Jonathan Weber profile picture
@D. Rider

Thanks for your comment! Glad you liked reading it!
Sighcopath profile picture
My back of the envelope math indicated that not only did GE sell part of the health care business it sold the really profitable parts. Going to be interesting to see if the envelope information was right. If I remember correctly it looked like the margins in HC should drop about 4% to 5%. And just when GE could have used those extra percentage points on the margin. No position in GE for almost 2 years now. Any one know if the HC margins are down compared to before the sale or is that a surprise for next quarter?
Jonathan Weber profile picture

true, they are selling some prime assets in order to pay down debt, which will hurt the long term outlook.
bengalesq profile picture
Really well presented article.
Jorel Boston profile picture
I can't even read the article. The Title is gangsta enough lol. I've always been curious about dropping a few stacks in GE, but every investor says stay away
Jonathan Weber profile picture
@Jorel Boston

Why can't you read the article? You might like it
DimaP123 profile picture
I don't know why you guys don't like GE, but it is awesome stock to trade (not buy and hold)! It has HUGE volume, just trade smaller ranges with bigger volumes.
Jonathan Weber profile picture

It has solid properties for trading, but that's not what I like, and I think many other also prefer long-term investments
DimaP123 profile picture
Yeah, I already figured that out... Here we have more long term investors, not traders.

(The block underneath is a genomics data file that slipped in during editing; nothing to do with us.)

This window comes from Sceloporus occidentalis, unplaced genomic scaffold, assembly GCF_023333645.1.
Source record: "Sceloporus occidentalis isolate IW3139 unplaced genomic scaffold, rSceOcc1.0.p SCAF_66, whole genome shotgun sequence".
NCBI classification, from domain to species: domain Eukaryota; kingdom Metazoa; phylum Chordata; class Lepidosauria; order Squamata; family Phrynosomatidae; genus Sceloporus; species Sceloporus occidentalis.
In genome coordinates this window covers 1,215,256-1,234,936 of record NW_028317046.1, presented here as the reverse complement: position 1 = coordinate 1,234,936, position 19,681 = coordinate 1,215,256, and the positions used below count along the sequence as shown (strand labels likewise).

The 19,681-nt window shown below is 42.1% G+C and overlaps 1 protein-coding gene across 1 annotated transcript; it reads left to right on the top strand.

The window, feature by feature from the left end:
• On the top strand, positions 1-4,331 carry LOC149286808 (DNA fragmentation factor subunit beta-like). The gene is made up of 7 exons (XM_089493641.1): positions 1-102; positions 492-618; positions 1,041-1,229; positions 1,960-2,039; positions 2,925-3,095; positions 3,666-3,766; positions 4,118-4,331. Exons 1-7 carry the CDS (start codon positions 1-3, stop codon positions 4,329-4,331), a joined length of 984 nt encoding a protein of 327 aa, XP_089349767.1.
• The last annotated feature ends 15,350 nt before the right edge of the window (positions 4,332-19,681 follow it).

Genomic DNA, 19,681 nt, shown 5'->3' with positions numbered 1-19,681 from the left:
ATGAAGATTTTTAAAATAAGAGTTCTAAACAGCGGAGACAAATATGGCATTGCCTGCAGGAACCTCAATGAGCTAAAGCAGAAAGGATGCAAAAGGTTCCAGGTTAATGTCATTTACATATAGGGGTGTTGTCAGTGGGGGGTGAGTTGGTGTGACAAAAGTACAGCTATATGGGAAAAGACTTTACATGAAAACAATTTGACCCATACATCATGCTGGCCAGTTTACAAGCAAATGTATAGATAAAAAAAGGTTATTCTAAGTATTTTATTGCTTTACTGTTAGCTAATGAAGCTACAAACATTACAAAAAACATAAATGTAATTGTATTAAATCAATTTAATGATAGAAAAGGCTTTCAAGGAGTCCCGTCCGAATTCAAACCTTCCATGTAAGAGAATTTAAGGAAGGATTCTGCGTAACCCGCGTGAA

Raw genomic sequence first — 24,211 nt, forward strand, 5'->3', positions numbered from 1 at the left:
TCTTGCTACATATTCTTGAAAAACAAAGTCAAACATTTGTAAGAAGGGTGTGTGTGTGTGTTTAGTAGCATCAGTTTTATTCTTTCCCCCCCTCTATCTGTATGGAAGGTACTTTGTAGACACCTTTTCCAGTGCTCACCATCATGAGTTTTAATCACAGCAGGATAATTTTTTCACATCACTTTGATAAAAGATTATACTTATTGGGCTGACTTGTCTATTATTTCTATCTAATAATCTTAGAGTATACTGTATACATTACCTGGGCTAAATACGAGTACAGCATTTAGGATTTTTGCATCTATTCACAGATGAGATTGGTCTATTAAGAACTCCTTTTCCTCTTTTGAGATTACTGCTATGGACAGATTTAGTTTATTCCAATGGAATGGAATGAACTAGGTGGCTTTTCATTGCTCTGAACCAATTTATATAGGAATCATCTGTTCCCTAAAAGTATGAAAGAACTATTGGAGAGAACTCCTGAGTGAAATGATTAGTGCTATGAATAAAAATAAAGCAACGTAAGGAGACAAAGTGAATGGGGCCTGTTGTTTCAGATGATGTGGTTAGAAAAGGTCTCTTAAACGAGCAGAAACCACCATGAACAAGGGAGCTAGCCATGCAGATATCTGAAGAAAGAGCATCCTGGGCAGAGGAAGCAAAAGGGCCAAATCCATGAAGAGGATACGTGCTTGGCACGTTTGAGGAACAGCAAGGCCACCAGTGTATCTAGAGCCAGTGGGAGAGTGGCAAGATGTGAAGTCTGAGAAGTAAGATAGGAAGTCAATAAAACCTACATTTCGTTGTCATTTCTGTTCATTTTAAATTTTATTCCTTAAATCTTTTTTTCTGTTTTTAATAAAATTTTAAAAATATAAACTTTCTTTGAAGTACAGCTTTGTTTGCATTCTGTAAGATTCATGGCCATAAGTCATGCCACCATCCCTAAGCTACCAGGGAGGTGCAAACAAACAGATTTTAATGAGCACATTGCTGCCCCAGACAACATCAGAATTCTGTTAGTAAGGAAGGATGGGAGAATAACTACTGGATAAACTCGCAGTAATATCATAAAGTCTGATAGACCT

Jim Cramer not from another word when he said GE is coming back
If Boeing has succeededv in preserving Max orders, does that signal better prospects for
Jonathan Weber profile picture
@Old Wizard

GE will benefit when BA does well. Think this will not happen in the near term, but in the long run.
I agree. Eventually jet engines will recover and people will fly again. I’m in ge pretty low I’ll just hold. I think GE is a perfect example of trying to do too many things. I’ve always felt it’s better to specialize in only a couple sectors
Hachilio profile picture
GE is a loser. Totally. That makes it a value stock, and I like to speculate on deep discounts. IN long at 6$/share!
Jonathan Weber profile picture

Speculation is the right word I think -- could go right, but not at all guaranteed. Good luck!
Disagree with this article? Submit your own. To report a factual error in this article, . Your feedback matters to us!
To ensure this doesn’t happen in the future, please enable Javascript and cookies in your browser.
Is this happening to you frequently? Please report it on our feedback forum.
If you have an ad-blocker enabled you may be blocked from proceeding. Please disable your ad-blocker and refresh.